To begin, I need to make it clear that I am not one of those people who thinks that Christianity (or, for that matter, religious views in general) are constantly under attack by modern academic culture as a whole. It is often thought that the majority of college professors are a slew of arrogant men and women who will take any chance they can to attack religious views, but I have not found that to be the case. In fact, I’m actually quite happy as a Christian at the university I am attending because, for the most part, religious people are generally left alone and not made to feel bad for what they believe. And that doesn’t just go for Christianity either: there is actually a prayer room on the campus for the Muslim students as well as groups for both Catholic and Protestant believers. So when all is said and done, the general culture of my university is quite accepting of religions and, to be honest, commendable in the way they treat them.
That being said, there are sometimes instances that do actually cause me to feel a little defensive. The other day in one of my classes, the class got around to talking about the decline of Christian church attendance and the rise of people who are reporting that they don’t believe in anything, and the professor asked the question: “Is this an effect of anything, or are people just getting smarter?” The obvious assumption there: religious people are kind of dumb. Again, at my university, this is a pretty isolated case; however, as someone who prizes both my education and my faith, I was somewhat taken aback by the question. Also, it was one of those moments where someone says something that is kind of insulting to you, but in the moment you are made so uncomfortable that you aren’t really sure how to reply. However, looking back on it now gives me a chance to really think about some of the reasons a professor would make a comment like that and some of the reasons it can be so offensive.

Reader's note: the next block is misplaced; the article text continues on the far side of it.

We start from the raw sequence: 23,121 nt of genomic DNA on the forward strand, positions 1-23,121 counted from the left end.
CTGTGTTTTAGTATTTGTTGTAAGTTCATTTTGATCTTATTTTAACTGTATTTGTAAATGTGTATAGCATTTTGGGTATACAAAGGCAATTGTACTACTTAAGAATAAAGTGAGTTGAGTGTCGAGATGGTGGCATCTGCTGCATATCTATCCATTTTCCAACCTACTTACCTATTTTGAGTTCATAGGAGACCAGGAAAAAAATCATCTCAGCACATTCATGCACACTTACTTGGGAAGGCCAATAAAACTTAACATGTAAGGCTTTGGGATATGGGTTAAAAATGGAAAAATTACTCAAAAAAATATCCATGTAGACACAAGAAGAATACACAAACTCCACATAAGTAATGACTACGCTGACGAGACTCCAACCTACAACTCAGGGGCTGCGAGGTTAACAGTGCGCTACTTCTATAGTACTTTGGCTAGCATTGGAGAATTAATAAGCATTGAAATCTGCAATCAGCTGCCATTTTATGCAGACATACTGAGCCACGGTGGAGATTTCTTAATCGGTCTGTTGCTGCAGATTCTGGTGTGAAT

So first the reasons for a comment like that. The first thing to think about is the majority of the population. While it is true that the number of people who report being affiliated with a religion has gone down significantly, the majority religion is still Christianity (Pew Forum). What this means is actually pretty simple: you can always make fun of a majority. In other words, it is completely socially unacceptable to make fun of any kind of minority because they are not the people who are generally in places of power. This is the reason that not many people take so-called “racial oppression” against white people very seriously (Blake). White people have always been the majority in this country, so they also hold most of the power. Thus, making racial comments or slurs about them is seen as more acceptable than if someone made comments like that about a Hispanic person. Racial slurs are, of course, bad no matter who they are directed at, but that does not mean we don’t have this double standard. The same thing goes for religious groups. With Christianity as the majority religion, that instantly makes it alright for Christians to be the religious group that people make fun of.
So that’s an explanation from a social point of view, but it is also important to find real statistics. As said earlier, The Pew Forum on Religion and Public Life has found that the number of people who are reporting being unaffiliated with a religion (or at least reporting “nothing in particular” as their religious views) has increased fairly significantly (6). But it is also important to compare that with education. The common and widely accepted view is that religious people are less likely to be highly educated and that more educated people are more likely to reject religion. Thus, the two work in something of an inverse relationship. Of course, this still requires some proof. A poll taken in 2003 shows that out of people who have a postgraduate degree, around 88% believe in some kind of supreme spiritual being. Whether or not that is the God of the Christian faith is a different question, but they do believe in some kind of supernatural being. On the opposite end of the spectrum, out of people with a high school degree or less, 97% are likely to believe in a spiritual being Also, 53% of people with a postgraduate degree reported that religion was very important to their lives whereas 65% of people with a high school diploma or less said that it was important (Gallup). So case closed, end of story, religious people are stupid. Right?